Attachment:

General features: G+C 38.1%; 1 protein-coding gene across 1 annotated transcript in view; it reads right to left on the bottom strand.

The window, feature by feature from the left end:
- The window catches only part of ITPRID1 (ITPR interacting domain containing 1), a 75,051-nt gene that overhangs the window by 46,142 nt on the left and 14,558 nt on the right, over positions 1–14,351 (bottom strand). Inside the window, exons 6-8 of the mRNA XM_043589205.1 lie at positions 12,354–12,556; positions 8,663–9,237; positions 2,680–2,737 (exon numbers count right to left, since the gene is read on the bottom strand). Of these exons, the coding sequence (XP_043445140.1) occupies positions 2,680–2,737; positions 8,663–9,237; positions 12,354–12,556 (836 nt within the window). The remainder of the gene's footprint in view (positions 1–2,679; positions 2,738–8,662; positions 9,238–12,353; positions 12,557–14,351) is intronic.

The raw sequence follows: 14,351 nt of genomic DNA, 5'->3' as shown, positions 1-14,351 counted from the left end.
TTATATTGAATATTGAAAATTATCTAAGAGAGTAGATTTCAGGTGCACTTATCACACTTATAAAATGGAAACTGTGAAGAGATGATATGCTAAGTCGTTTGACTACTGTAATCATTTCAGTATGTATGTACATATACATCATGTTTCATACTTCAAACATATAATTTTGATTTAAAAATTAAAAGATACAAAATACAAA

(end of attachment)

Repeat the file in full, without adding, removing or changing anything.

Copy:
General features: G+C 38.1%; 1 protein-coding gene across 1 annotated transcript in view; it reads right to left on the bottom strand.

The window, feature by feature from the left end:
- The window catches only part of ITPRID1 (ITPR interacting domain containing 1), a 75,051-nt gene that overhangs the window by 46,142 nt on the left and 14,558 nt on the right, over positions 1–14,351 (bottom strand). Inside the window, exons 6-8 of the mRNA XM_043589205.1 lie at positions 12,354–12,556; positions 8,663–9,237; positions 2,680–2,737 (exon numbers count right to left, since the gene is read on the bottom strand). Of these exons, the coding sequence (XP_043445140.1) occupies positions 2,680–2,737; positions 8,663–9,237; positions 12,354–12,556 (836 nt within the window). The remainder of the gene's footprint in view (positions 1–2,679; positions 2,738–8,662; positions 9,238–12,353; positions 12,557–14,351) is intronic.

The raw sequence follows: 14,351 nt of genomic DNA, 5'->3' as shown, positions 1-14,351 counted from the left end.
TTATATTGAATATTGAAAATTATCTAAGAGAGTAGATTTCAGGTGCACTTATCACACTTATAAAATGGAAACTGTGAAGAGATGATATGCTAAGTCGTTTGACTACTGTAATCATTTCAGTATGTATGTACATATACATCATGTTTCATACTTCAAACATATAATTTTGATTTAAAAATTAAAAGATACAAAATACAAA